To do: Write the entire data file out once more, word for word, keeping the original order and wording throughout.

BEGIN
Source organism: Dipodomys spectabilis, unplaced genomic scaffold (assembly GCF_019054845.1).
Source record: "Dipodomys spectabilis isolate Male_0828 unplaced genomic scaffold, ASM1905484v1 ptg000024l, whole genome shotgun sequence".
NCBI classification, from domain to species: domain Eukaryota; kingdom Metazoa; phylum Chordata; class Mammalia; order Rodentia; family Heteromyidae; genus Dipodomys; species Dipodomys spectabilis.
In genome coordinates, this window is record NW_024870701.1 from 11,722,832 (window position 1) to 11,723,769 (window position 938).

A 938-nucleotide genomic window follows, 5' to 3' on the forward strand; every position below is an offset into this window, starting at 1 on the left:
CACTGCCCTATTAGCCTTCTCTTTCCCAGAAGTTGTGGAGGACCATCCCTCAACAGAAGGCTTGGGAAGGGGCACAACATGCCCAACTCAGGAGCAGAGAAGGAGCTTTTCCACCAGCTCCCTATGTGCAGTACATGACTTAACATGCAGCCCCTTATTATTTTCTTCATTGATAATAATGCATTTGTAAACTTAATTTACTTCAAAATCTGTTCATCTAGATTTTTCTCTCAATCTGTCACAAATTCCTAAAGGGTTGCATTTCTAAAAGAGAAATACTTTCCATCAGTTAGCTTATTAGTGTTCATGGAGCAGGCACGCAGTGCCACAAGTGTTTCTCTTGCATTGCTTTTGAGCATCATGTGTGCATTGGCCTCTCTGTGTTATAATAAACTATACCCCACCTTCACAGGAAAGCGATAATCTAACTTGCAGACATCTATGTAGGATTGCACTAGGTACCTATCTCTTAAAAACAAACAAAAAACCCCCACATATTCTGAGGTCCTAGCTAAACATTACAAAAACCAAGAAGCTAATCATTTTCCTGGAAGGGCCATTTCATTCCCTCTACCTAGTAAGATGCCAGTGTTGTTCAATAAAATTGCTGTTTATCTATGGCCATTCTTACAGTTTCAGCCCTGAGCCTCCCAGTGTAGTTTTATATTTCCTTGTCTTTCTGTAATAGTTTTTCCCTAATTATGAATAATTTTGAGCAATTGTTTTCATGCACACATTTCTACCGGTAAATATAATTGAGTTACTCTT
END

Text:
Source organism: Dipodomys spectabilis, unplaced genomic scaffold (assembly GCF_019054845.1).
Source record: "Dipodomys spectabilis isolate Male_0828 unplaced genomic scaffold, ASM1905484v1 ptg000024l, whole genome shotgun sequence".
NCBI classification, from domain to species: domain Eukaryota; kingdom Metazoa; phylum Chordata; class Mammalia; order Rodentia; family Heteromyidae; genus Dipodomys; species Dipodomys spectabilis.
In genome coordinates, this window is record NW_024870701.1 from 11,722,832 (window position 1) to 11,723,769 (window position 938).

A 938-nucleotide genomic window follows, 5' to 3' on the forward strand; every position below is an offset into this window, starting at 1 on the left:
CACTGCCCTATTAGCCTTCTCTTTCCCAGAAGTTGTGGAGGACCATCCCTCAACAGAAGGCTTGGGAAGGGGCACAACATGCCCAACTCAGGAGCAGAGAAGGAGCTTTTCCACCAGCTCCCTATGTGCAGTACATGACTTAACATGCAGCCCCTTATTATTTTCTTCATTGATAATAATGCATTTGTAAACTTAATTTACTTCAAAATCTGTTCATCTAGATTTTTCTCTCAATCTGTCACAAATTCCTAAAGGGTTGCATTTCTAAAAGAGAAATACTTTCCATCAGTTAGCTTATTAGTGTTCATGGAGCAGGCACGCAGTGCCACAAGTGTTTCTCTTGCATTGCTTTTGAGCATCATGTGTGCATTGGCCTCTCTGTGTTATAATAAACTATACCCCACCTTCACAGGAAAGCGATAATCTAACTTGCAGACATCTATGTAGGATTGCACTAGGTACCTATCTCTTAAAAACAAACAAAAAACCCCCACATATTCTGAGGTCCTAGCTAAACATTACAAAAACCAAGAAGCTAATCATTTTCCTGGAAGGGCCATTTCATTCCCTCTACCTAGTAAGATGCCAGTGTTGTTCAATAAAATTGCTGTTTATCTATGGCCATTCTTACAGTTTCAGCCCTGAGCCTCCCAGTGTAGTTTTATATTTCCTTGTCTTTCTGTAATAGTTTTTCCCTAATTATGAATAATTTTGAGCAATTGTTTTCATGCACACATTTCTACCGGTAAATATAATTGAGTTACTCTT